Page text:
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Stop The Wave! The Texas Rangers Agree

The wave at sports stadiums is stupid. Now one big-league team is getting on the "no waves" bandwagon.

If you recognize any of these people, tell them they were wrong for doing the wave at Wrigley Field. (Note that one of the Brewers is also doing it. Dumb.)
If you recognize any of these people, tell them they were wrong for doing the wave at Wrigley Field. (Note that one of the Brewers is also doing it. Dumb.)
David Banks

If you've been around here for a while, you know how I feel about the wave. The most charitable thing I can say about it is that it's dumb. It says to the players on the field, "You are not the most important thing here, I am!" It says to fans who want to actually watch the game, "You mean nothing. I am going stand up, wave my arms like an idiot, make a stupid whooping noise, and get in your way."

Wrigley Field was one of the last bastions against this stupidity, but for the last few years, dumb people who had nothing better to do have made several attempts to start one. It has occasionally succeeded, unfortunately.

This scourge of sports stadiums has gotten the attention of Texas Rangers management, who are using creative ways to try to stop the wave:

Chuck Morgan, executive vice president of ballpark entertainment and productions, came up with the idea of posting a fun "warning" to fans as they started the wave. It read: "The Republic of Texas Constitution written in 1836 states: a facility has the right, when playing a team from Miami, to turn off the air conditioning in the facility. If the wave continues, the AC will be turned off here tonight."

The sign, which included a picture of Heat players carrying James off the court during Game 1 of the NBA Finals, drew some chuckles from fans on Wednesday and momentarily stopped the wave on a 90-plus degree night in Arlington. But the crowd ended up restarting it shortly thereafter.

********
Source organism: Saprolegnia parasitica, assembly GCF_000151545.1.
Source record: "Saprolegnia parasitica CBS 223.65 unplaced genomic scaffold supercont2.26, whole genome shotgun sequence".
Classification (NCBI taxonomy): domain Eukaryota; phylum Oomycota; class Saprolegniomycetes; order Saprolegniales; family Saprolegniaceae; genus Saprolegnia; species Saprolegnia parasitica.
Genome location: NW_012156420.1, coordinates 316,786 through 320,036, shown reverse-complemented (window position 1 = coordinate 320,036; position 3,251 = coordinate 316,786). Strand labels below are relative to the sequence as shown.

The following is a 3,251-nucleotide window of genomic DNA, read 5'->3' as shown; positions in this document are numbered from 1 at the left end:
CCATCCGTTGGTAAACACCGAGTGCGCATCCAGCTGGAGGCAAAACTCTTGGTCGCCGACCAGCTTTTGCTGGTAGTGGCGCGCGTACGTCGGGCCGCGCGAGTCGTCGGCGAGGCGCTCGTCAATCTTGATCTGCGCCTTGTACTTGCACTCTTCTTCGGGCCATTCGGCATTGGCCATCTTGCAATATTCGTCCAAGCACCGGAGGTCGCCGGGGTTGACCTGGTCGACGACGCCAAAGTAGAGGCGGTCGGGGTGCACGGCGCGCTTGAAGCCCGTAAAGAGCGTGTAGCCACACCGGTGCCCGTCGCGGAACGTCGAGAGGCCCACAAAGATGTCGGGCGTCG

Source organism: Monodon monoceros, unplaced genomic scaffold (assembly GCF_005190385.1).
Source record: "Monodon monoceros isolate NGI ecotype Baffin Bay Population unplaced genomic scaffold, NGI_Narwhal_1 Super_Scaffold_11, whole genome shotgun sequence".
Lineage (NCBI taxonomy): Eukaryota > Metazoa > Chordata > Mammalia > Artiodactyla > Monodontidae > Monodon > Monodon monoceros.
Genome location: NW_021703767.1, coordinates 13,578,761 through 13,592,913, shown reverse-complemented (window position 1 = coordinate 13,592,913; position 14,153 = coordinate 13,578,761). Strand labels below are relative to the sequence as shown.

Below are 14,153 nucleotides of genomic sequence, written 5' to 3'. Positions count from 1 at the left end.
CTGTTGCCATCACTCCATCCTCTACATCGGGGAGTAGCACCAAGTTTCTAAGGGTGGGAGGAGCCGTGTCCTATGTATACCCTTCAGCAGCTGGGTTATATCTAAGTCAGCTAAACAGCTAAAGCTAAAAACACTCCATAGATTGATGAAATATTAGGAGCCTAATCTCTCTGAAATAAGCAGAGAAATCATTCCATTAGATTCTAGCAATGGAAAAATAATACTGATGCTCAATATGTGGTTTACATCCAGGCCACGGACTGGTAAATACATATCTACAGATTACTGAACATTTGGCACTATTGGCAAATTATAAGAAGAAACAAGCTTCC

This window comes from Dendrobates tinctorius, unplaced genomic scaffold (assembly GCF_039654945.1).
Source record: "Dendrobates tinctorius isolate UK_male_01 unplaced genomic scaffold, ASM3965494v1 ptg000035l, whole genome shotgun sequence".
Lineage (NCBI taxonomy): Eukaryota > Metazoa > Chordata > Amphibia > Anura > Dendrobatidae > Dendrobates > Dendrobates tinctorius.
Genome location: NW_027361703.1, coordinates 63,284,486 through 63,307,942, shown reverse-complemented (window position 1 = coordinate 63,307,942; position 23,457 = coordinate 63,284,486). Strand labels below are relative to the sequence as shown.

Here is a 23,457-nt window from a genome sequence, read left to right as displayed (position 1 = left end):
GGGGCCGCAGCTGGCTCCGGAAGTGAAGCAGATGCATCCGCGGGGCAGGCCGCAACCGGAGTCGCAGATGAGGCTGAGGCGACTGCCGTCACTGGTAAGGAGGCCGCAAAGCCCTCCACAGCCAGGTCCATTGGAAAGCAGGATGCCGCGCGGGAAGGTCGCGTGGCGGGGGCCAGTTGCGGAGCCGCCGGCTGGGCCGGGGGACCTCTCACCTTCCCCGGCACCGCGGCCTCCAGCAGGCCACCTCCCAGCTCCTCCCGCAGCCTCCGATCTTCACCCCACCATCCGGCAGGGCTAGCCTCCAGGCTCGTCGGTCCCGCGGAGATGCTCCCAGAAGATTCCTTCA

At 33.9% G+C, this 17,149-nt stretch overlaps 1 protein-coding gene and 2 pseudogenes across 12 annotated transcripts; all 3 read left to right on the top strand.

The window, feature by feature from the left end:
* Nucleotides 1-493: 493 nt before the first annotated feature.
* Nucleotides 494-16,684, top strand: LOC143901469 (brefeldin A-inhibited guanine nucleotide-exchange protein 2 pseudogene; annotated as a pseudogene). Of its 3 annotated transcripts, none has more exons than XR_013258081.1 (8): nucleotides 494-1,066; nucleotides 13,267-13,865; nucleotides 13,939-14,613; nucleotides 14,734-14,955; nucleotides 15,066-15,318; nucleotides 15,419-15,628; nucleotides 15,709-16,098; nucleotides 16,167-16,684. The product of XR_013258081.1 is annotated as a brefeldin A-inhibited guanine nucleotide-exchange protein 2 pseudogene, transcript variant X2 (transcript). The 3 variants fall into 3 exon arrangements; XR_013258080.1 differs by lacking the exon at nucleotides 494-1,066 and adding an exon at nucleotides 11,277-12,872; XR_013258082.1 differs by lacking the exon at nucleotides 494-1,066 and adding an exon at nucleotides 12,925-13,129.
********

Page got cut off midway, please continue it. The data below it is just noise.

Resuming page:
"We've done this for four or five years," Morgan said. "I get hundreds of tweets from fans to stop the wave. I'm a guy that says that anyone can come to the ballpark and do whatever he wants, as long as he doesn't offend anyone around him. But there's some feedback I've gotten from players that there are better times to do it. You can't stop it, but we can have some fun with it."

"Hundreds of tweets from fans to stop the wave." That's the spirit! Obviously, Morgan's "warning" was all in fun -- GlobeLife Stadium in Texas doesn't have air conditioning, of course. And it's a good thing that this stopped the wave, even temporarily.

The wave, according to this article, has several "origin" stories, but reports this as the first "official" wave:

The first recorded Wave occurred in Oakland at an Athletics' playoff game against the New York Yankees on Oct. 15, 1981.

It was organized and led by professional cheerleader Krazy George Henderson and was seen by a national TV audience and captured on film. Sixteen days later on Halloween at the University of Washington in Seattle, former UW cheerleader Robb Weller -- back for a game as guest yell leader -- led fans in a Wave at Husky Stadium during the school's 42-31 victory over Stanford. 

You might recognize Weller's name. He was once a co-host of "AM Chicago," the very first show I ever worked on in my 30-year career at ABC-7. Had I known he was responsible for helping to popularize this dumb idea, I would have told him so, even back then. (Also, "wave" should never, ever be capitalized. That just gives it credibility, which it does not deserve.)

30 years ago, maybe this was a fun, clever idea to do. Once or twice, or even for a college football season. But now? It jumped the shark long ago. Time to put the wave to rest. Forever.

I'm sure you have opinions on this admittedly not-very-important topic. Have at it.